3. Unhealthy Standards and Expectations:  The final part to the root of isolation that has taken up residence in the yard of my life (cue the uncomfortable vulnerability) has been unrealistic expectations and idealistic dreams of what friendships should look like.  Only when I have abandoned the thoughts that all my friends should parent like me, live lifestyles like me, find the same humor funny, and spend money like me have I been able to enjoy the sweetness of friendship.  When I let that idealized picture of friendship go, I’m free to truly enjoy my friends’ differences, have meaningful conversations, and reciprocate vulnerability.  Friend, if we are unwilling to be authentic and vulnerable, we cannot expect others to be authentic and vulnerable with us.  Let people in, whether that be into the messiness of your heart or the messiness of your house.  Welcome people in to the mess of life and ask, “Will you sit with me here for a while?”

To be sure, you may find the root system of your isolation to be comprised of other factors: a move away from your family and support system, loss of a loved one, or circumstances outside of your control.  If you find yourself in this predicament, let me encourage you, there is healing in connection.  It takes bravery, energy, and planning.  But you are worthy of love and belonging.  Ask someone for help to dig that root up, and rid the isolation that is persistent in your life.  With equal importance, when you pass someone else’s yard of life and see the isolation growing out of control, offer to help dig it up.  The root of isolation, by its very nature, cannot be dug up alone.  I recently had a sweet friend of mine say to me, “Don’t let me isolate myself.”  We tend to do that, don’t we?  Don’t worry Mama, I’ve got my shovel.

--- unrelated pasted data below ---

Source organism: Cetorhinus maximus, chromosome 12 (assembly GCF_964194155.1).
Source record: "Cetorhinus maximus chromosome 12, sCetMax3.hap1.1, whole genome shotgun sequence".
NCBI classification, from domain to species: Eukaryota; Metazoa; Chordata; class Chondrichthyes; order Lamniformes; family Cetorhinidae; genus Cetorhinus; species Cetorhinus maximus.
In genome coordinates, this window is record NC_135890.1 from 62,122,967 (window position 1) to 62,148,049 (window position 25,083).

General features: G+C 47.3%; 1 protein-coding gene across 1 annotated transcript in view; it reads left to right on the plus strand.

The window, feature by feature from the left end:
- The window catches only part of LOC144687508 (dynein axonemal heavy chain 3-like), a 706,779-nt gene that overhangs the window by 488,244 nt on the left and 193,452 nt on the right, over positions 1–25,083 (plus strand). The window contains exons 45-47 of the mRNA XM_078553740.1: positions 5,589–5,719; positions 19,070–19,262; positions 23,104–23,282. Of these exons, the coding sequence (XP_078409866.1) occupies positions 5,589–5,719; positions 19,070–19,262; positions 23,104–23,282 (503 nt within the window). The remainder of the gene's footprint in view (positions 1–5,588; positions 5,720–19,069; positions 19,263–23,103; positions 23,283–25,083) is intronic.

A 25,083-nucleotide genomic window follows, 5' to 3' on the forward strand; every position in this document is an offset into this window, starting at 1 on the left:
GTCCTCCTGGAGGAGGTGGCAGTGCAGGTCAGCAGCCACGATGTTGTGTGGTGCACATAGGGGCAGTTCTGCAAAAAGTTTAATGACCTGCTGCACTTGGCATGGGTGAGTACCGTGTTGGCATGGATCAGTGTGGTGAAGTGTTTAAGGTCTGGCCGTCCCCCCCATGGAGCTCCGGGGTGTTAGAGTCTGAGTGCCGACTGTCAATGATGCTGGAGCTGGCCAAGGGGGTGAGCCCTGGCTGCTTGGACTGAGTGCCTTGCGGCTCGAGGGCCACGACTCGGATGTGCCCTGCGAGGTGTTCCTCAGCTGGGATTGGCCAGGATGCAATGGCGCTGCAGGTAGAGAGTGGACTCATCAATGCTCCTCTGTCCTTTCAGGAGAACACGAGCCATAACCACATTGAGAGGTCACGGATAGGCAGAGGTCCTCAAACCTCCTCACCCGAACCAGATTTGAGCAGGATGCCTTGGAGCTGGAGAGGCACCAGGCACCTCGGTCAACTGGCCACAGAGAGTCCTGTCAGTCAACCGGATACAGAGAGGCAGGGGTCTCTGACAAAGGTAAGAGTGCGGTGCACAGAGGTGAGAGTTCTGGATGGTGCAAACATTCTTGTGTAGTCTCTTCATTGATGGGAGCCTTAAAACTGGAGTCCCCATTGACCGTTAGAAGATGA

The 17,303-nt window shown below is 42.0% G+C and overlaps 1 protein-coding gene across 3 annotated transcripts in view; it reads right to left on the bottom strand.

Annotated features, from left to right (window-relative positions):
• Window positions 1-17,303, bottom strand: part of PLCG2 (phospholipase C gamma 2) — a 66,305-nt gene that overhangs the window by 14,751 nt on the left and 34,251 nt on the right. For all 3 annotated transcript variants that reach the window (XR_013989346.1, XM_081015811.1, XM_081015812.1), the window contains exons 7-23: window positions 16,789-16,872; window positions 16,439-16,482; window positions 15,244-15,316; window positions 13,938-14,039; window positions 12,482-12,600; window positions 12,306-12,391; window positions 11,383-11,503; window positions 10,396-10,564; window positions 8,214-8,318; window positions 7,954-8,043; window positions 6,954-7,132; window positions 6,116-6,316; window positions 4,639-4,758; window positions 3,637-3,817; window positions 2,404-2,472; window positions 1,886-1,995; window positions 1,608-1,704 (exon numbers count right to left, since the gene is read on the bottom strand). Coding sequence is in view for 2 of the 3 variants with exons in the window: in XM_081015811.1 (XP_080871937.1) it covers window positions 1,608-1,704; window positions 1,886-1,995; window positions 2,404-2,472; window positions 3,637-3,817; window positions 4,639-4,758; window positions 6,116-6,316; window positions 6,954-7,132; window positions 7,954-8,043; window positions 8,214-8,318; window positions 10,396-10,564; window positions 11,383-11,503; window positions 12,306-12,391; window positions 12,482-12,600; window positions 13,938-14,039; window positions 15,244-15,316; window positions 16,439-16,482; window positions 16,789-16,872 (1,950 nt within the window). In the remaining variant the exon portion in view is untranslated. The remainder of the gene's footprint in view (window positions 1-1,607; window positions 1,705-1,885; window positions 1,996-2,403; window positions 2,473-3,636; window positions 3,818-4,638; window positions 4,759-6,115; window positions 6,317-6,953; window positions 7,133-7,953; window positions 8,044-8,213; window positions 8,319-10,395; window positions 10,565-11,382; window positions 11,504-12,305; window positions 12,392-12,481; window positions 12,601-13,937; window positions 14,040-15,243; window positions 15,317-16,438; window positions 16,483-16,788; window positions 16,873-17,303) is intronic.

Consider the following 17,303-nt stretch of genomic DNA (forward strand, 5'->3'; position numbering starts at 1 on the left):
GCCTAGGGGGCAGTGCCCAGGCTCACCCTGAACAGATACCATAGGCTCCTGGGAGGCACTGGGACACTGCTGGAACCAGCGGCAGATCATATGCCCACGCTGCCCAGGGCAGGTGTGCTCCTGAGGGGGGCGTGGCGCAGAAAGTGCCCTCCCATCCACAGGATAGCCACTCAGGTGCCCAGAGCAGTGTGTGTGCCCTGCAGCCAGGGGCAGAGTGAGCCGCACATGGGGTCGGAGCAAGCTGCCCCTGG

A few reflection questions for you to assist in digging up your root system of isolation:

How have you found yourself responding when hurt by others?  Do you move near to talk it out?  Or are you more likely to withdraw to avoid being hurt?

What are the insecurities that keep you from being authentic and vulnerable with others?  Who is a safe person you can be vulnerable with this week?

What are the judgements you pass on other friends?  How might you let that go so you can enjoy their differences and sweet fellowship with them?

In the mess with you,

Tiffany Raley

Posted in isolation, loneliness, motherhood, parenting

Standing Strong…alone